'As long as I'm alive, I'll be doing this'
Art and Stage
It's been more than half a century since the love affair began, but Lang Masters isn't about to drop the curtain on it yet.
Masters, who owns and runs the Masters Hollywood Cinema in Sumner with his wife Maureen, recently won a New Zealand Motion Picture Industry Council award for service to the industry.
"It's been over 50 years. As long as I'm alive, I'll be doing this," says the octogenarian. "I enjoy it and if you enjoy it, it's not a job."
Winning the award was "an honour and completely unexpected", he says.
"They suddenly rang up and said, 'Would you like to come up to Wellington and accept this award?"
He first became enamoured with movies after he left school and he started running night screenings in small country theatres while holding down a magazine job during the day.
"It wasn't easy to get into the cinema business," he says.
"I was the youngest film distributor in New Zealand. I worked in the magazine business during the day and ran the theatre at night for 15 years. I only did a couple of nights a week.
"Once I got into the suburbs, I left the day job and concentrated on the cinemas."
His first suburban acquisitions were what would become the Lido Cinema in New Brighton and Hollywood Cinema in Sumner.
He came into the film business just as television was becoming mainstream in the 1960s and there were fears no-one would go to the movies anymore. He bought theatres that were closing and "tidied them up a bit".
At its peak, his empire spanned across seven cinemas in Christchurch. Even though the numbers have dropped now and multiplexes have crept into the city's neighbourhoods, business is still good because the target audience is different.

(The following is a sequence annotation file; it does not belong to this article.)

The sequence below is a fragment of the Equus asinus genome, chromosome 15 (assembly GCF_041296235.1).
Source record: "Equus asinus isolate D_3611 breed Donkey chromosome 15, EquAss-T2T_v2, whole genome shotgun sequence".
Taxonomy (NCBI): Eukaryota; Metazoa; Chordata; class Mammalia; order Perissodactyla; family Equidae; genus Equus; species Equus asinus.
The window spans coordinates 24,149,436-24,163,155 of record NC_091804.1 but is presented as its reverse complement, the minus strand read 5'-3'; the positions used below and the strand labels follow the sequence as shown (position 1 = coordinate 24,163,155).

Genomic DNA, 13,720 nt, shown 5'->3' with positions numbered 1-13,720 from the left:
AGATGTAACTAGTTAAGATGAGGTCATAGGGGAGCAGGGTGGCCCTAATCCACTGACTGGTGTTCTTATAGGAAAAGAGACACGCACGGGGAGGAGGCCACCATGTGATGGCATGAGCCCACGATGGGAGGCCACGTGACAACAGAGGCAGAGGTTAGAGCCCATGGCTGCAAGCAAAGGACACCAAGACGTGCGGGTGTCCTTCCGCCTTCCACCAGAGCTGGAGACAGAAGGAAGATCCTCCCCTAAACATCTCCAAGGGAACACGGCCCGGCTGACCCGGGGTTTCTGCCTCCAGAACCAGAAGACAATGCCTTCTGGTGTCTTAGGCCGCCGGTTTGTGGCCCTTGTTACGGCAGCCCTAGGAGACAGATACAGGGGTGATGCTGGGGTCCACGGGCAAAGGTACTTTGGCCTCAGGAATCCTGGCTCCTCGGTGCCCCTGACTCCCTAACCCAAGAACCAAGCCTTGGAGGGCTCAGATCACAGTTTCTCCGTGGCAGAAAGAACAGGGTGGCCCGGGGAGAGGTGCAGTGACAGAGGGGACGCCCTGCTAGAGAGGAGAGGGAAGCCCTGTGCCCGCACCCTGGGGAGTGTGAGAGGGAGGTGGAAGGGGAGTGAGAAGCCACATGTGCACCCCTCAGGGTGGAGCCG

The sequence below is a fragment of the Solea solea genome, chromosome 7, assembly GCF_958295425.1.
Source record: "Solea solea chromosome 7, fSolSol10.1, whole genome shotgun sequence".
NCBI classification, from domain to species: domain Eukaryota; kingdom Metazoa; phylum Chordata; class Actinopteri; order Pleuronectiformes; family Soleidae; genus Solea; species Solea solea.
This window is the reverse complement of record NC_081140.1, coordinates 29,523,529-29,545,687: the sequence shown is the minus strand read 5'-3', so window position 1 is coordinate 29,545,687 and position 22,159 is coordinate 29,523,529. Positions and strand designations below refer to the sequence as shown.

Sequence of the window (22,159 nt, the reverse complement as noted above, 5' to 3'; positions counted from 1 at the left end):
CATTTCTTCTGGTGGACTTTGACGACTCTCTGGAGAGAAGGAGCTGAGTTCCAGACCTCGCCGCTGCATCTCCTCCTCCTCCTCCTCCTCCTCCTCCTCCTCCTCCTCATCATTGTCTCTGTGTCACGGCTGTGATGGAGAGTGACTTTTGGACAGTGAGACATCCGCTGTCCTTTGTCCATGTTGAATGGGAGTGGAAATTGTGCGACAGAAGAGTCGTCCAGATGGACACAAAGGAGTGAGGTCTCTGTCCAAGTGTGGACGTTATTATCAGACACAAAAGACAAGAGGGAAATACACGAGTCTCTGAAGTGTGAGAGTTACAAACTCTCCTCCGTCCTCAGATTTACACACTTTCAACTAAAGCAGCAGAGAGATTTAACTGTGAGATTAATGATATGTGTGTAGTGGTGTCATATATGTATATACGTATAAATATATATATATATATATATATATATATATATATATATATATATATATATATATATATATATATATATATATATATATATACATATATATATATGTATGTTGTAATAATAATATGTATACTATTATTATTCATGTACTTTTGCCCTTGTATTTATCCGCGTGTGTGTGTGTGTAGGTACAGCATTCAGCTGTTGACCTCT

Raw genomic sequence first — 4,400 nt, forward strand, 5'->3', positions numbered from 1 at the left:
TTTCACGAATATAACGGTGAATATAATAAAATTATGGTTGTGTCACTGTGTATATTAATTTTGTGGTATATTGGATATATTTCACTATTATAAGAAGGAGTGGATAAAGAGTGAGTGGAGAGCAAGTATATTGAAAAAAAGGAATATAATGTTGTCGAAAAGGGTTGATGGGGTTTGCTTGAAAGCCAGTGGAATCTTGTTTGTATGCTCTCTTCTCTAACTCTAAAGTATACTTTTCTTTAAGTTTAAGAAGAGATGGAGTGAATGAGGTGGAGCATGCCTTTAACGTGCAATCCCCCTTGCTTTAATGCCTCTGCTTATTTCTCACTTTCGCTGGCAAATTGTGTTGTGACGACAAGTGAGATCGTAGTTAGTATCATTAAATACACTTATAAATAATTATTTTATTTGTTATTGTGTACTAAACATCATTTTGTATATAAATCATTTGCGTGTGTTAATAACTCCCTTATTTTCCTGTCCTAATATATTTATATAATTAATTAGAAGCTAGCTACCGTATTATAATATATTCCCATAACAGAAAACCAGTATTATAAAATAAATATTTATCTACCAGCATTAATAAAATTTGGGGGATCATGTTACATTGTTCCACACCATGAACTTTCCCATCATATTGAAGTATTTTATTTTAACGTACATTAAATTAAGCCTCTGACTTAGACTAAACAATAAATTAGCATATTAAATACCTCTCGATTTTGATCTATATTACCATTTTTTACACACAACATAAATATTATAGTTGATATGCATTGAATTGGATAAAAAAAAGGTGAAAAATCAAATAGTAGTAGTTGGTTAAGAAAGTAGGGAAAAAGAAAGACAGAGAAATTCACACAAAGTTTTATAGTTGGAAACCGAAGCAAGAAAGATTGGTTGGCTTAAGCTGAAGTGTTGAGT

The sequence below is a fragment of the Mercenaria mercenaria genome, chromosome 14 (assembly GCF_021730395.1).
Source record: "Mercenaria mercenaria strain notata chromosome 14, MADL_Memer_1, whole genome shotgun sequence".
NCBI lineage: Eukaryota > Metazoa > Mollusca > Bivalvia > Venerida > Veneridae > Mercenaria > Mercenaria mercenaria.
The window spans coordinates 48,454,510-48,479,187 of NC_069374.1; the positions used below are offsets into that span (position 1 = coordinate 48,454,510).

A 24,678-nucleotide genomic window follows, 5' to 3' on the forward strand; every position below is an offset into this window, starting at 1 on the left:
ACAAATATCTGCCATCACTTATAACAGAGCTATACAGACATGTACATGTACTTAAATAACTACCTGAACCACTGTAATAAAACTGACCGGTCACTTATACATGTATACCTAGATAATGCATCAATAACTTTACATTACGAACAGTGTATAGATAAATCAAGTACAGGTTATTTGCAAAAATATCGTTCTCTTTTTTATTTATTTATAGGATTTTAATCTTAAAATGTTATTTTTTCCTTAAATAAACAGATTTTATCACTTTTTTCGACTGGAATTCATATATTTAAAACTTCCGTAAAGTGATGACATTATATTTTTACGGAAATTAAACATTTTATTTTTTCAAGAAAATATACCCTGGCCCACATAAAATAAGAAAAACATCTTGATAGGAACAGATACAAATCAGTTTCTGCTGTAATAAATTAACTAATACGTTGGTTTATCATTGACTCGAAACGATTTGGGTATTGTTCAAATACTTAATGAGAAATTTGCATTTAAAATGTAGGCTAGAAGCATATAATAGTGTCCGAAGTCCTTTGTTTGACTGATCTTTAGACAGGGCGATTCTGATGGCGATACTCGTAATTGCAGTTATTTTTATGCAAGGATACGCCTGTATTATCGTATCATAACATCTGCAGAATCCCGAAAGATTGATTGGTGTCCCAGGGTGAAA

"We don't go much for the action stuff," he says.
"Our audience is mainly between their 30s and their 70s. We run a lot of art films and foreign films and operas from the Metropolitan Opera in New York."
Films like The Best Exotic Marigold Hotel, Quartet, and Mamma Mia did very well, he says.
"We do screen some of the same stuff as the multiplexes, like The Hobbit and the James Bond films, which are quality films. But not X-Men. We don't bother with that."
3D was also something else Masters believes is not worth bothering with.
"People are not interested in that down here. Most of the 3D films are animated ones for kids. It doesn't help the film much unless it's animated, and there aren't many 3D films coming up. The next one is The Hobbit [The Desolation of Smaug]."
When asked about his favourite film, he says he can't pick one.
"Everyone asks me that. I just enjoy them all."
But if he has to choose some films to forget just so he can have the pleasure of rewatching them fresh again, he would pick Dr Zhivago(1965) , Oklahoma (1955), Carousel (1956), and the Godfather films.
- The Press